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The RoBlog
Friday, September 30, 2005
 
Kurzweil and Transportation
If Kurzweil's general observations - that "progress" is made on an exponential curve - hold for transportation, would that imply that systems like PRT, or fleeting, or other systems that would increase the average throughput of daily transportation systems, must come into play soon?

It would be interesting to see a plot of the average trip to work time as far back as it could be traced. In the US, at least, I wouldn't be surprised if the time had been getting longer throughout most of the last century. My guess is, however, that the average throughput (people per second?) of a particular segment of land transportation infrastructure has probably gone up. This may indicate that you have to choose your metrics wisely if you're trying to get one of Kurzweil's curves.
Comments:
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I think you're looking at it from a 20th century point of view.

Kurzweil argues virtual reality will become the day-to-day reality for most humans as time progresses towards the Singularity.

Therefore, physical travel will likely decrease. Workplaces may eventually become virtual. etc.

Travel speeds can be instant when you live in VR.
 
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Well I think it's definitely true that the need for certain kinds of travel will be reduced. A good number of people I know now telecommute from home, and even where I work many of the people involved in a project are working remotely.

However I think it's probably not correct to assume that we'll move, en masse, to virtual offices any time soon. I'm guessing that, in the short-ish term (next 15-20 years), we'll still see a majority of people going somewhere to work, and that somewhere will increasingly be oriented around urban centers. And this doesn't take into account the goods and transportation-heavy services that take place on-road at the present time and aren't likely to be displaced as easily as the working population from our roads.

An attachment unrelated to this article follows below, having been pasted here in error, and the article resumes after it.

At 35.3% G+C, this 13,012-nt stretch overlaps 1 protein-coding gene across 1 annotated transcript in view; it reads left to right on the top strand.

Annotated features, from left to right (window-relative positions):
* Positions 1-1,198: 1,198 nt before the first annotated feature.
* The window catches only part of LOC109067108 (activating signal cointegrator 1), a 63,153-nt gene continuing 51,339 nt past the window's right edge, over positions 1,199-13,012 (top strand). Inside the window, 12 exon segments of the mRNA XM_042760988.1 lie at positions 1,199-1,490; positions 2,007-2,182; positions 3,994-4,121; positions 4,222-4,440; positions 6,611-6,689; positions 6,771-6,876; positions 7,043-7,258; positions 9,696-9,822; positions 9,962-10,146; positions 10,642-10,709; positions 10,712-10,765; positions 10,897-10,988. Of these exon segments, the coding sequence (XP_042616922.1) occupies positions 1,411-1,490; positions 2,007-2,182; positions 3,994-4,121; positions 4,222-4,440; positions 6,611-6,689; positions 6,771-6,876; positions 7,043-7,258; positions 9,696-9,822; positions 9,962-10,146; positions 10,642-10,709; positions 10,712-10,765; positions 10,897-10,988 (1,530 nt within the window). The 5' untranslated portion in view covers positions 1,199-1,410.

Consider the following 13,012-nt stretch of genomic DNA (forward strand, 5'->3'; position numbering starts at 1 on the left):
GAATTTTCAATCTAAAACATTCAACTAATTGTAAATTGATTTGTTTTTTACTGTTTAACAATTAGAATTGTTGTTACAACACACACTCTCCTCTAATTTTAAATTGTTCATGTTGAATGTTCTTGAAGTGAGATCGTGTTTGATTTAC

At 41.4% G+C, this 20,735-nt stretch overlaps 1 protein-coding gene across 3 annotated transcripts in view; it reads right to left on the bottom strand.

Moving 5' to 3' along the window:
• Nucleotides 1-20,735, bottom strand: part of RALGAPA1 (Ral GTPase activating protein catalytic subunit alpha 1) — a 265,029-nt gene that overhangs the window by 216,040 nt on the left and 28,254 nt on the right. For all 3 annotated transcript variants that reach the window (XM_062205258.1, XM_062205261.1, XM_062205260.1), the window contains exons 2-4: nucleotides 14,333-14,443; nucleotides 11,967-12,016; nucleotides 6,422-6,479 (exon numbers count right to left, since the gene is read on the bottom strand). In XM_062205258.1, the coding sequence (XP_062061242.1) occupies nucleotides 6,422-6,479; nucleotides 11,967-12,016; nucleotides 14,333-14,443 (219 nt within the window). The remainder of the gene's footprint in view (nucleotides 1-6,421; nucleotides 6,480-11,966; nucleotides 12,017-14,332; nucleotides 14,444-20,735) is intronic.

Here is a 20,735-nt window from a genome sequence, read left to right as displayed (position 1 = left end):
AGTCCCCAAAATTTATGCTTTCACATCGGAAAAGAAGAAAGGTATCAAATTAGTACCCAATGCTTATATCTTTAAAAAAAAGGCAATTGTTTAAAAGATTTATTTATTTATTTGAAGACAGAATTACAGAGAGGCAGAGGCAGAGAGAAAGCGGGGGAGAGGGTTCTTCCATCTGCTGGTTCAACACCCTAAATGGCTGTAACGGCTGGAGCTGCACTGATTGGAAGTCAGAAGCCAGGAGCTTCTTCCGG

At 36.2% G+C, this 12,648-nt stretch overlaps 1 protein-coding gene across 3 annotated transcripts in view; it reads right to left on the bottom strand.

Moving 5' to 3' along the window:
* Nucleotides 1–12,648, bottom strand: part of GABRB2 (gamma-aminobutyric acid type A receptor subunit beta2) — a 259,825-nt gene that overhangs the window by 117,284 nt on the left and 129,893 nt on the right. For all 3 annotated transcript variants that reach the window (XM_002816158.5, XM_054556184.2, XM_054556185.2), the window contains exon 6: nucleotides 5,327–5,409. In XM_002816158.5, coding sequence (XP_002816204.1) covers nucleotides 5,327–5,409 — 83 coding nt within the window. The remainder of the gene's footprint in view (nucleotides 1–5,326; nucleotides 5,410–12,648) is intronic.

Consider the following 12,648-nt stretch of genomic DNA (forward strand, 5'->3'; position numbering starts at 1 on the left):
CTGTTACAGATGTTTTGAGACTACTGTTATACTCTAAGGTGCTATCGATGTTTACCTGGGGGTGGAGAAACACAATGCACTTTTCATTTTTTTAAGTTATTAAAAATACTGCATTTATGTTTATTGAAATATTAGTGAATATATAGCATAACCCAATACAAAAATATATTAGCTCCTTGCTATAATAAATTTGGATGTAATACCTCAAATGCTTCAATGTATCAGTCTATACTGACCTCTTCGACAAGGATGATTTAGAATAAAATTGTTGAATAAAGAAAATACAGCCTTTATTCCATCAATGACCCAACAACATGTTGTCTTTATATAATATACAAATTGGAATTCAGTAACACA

Your point is well taken in the longer run, however, as we move to an almost entirely services economy, and much of our smaller production being done at home, and even larger production done more or less automatically nearby. My thought is around the time between now and when these other factors start easing the transportation pressures.

Certainly we'll see some form of car automation in the interim (as we already see with adaptive cruise control). But I wonder if there is a graph that shows transportation throughput that might point towards a fairly radical shift in how we travel day-to-day before we get to the point where we don't have to travel to go to work.

Thanks for the input anonymous!
 
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